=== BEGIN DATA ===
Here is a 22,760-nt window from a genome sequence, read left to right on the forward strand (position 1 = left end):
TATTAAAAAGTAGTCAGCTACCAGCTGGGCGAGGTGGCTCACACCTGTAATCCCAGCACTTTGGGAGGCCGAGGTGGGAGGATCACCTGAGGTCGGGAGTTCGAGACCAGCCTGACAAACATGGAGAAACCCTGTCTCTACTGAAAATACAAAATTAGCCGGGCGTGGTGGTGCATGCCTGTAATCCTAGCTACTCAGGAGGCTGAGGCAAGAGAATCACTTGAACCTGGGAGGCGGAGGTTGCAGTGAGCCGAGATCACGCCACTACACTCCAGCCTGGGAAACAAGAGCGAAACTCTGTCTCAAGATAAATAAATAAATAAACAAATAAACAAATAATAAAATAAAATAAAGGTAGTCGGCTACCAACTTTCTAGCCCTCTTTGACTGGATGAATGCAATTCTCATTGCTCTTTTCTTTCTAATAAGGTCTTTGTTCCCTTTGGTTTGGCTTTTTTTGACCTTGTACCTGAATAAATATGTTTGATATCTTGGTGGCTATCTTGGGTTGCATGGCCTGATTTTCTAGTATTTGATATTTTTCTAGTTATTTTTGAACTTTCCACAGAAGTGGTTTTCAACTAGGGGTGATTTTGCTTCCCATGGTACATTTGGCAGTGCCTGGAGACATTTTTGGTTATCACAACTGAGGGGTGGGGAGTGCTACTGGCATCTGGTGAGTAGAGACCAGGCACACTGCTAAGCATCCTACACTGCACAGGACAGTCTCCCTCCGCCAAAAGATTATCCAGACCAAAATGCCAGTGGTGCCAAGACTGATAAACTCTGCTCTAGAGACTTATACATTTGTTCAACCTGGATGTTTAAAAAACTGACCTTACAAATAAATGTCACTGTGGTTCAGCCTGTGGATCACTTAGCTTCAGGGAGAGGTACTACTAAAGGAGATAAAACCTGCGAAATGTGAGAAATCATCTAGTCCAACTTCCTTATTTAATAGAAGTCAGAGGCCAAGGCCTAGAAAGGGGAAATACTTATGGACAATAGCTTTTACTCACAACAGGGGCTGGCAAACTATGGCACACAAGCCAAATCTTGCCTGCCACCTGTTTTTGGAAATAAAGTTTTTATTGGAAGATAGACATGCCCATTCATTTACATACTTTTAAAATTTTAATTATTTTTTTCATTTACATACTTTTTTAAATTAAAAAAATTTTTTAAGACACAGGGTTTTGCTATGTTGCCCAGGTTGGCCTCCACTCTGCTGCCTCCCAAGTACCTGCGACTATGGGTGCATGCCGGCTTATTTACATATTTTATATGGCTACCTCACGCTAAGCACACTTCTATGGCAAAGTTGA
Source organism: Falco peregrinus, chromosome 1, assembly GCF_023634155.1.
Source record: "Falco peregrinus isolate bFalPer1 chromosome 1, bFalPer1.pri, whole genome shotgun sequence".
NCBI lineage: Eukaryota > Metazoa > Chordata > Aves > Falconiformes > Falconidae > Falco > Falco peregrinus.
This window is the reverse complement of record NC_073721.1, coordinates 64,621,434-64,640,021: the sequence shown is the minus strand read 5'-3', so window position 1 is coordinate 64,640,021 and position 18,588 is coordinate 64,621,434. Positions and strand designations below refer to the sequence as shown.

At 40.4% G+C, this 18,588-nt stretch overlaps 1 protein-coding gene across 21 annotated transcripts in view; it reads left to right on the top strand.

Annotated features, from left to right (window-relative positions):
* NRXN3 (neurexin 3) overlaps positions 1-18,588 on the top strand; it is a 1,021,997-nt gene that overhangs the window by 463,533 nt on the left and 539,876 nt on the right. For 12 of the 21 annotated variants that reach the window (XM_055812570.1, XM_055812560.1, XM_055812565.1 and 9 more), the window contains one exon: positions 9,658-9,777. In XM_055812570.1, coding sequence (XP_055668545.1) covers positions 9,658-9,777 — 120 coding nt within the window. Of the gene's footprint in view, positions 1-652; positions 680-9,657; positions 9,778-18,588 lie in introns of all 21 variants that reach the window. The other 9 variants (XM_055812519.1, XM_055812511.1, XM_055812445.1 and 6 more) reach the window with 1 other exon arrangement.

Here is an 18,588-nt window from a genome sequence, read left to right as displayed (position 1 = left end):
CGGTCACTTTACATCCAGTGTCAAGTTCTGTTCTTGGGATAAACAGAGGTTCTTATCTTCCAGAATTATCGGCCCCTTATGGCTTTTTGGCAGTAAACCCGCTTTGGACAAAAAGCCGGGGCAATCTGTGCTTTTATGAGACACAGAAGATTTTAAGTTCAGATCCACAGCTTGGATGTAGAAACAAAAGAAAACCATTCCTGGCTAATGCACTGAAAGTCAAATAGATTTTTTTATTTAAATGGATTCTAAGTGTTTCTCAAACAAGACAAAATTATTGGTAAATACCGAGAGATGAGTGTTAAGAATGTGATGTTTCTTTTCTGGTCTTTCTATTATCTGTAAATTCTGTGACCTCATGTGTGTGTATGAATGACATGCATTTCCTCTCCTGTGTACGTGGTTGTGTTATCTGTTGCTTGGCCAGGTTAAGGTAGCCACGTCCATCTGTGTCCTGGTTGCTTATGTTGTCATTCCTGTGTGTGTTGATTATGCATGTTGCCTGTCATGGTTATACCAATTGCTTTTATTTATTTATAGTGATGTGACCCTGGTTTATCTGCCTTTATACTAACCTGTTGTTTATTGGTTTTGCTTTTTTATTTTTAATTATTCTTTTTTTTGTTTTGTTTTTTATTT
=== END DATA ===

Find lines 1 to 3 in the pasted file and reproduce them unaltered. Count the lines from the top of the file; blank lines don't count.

Here is a 22,760-nt window from a genome sequence, read left to right on the forward strand (position 1 = left end):
TATTAAAAAGTAGTCAGCTACCAGCTGGGCGAGGTGGCTCACACCTGTAATCCCAGCACTTTGGGAGGCCGAGGTGGGAGGATCACCTGAGGTCGGGAGTTCGAGACCAGCCTGACAAACATGGAGAAACCCTGTCTCTACTGAAAATACAAAATTAGCCGGGCGTGGTGGTGCATGCCTGTAATCCTAGCTACTCAGGAGGCTGAGGCAAGAGAATCACTTGAACCTGGGAGGCGGAGGTTGCAGTGAGCCGAGATCACGCCACTACACTCCAGCCTGGGAAACAAGAGCGAAACTCTGTCTCAAGATAAATAAATAAATAAACAAATAAACAAATAATAAAATAAAATAAAGGTAGTCGGCTACCAACTTTCTAGCCCTCTTTGACTGGATGAATGCAATTCTCATTGCTCTTTTCTTTCTAATAAGGTCTTTGTTCCCTTTGGTTTGGCTTTTTTTGACCTTGTACCTGAATAAATATGTTTGATATCTTGGTGGCTATCTTGGGTTGCATGGCCTGATTTTCTAGTATTTGATATTTTTCTAGTTATTTTTGAACTTTCCACAGAAGTGGTTTTCAACTAGGGGTGATTTTGCTTCCCATGGTACATTTGGCAGTGCCTGGAGACATTTTTGGTTATCACAACTGAGGGGTGGGGAGTGCTACTGGCATCTGGTGAGTAGAGACCAGGCACACTGCTAAGCATCCTACACTGCACAGGACAGTCTCCCTCCGCCAAAAGATTATCCAGACCAAAATGCCAGTGGTGCCAAGACTGATAAACTCTGCTCTAGAGACTTATACATTTGTTCAACCTGGATGTTTAAAAAACTGACCTTACAAATAAATGTCACTGTGGTTCAGCCTGTGGATCACTTAGCTTCAGGGAGAGGTACTACTAAAGGAGATAAAACCTGCGAAATGTGAGAAATCATCTAGTCCAACTTCCTTATTTAATAGAAGTCAGAGGCCAAGGCCTAGAAAGGGGAAATACTTATGGACAATAGCTTTTACTCACAACAGGGGCTGGCAAACTATGGCACACAAGCCAAATCTTGCCTGCCACCTGTTTTTGGAAATAAAGTTTTTATTGGAAGATAGACATGCCCATTCATTTACATACTTTTAAAATTTTAATTATTTTTTTCATTTACATACTTTTTTAAATTAAAAAAATTTTTTAAGACACAGGGTTTTGCTATGTTGCCCAGGTTGGCCTCCACTCTGCTGCCTCCCAAGTACCTGCGACTATGGGTGCATGCCGGCTTATTTACATATTTTATATGGCTACCTCACGCTAAGCACACTTCTATGGCAAAGTTGA
Source organism: Falco peregrinus, chromosome 1, assembly GCF_023634155.1.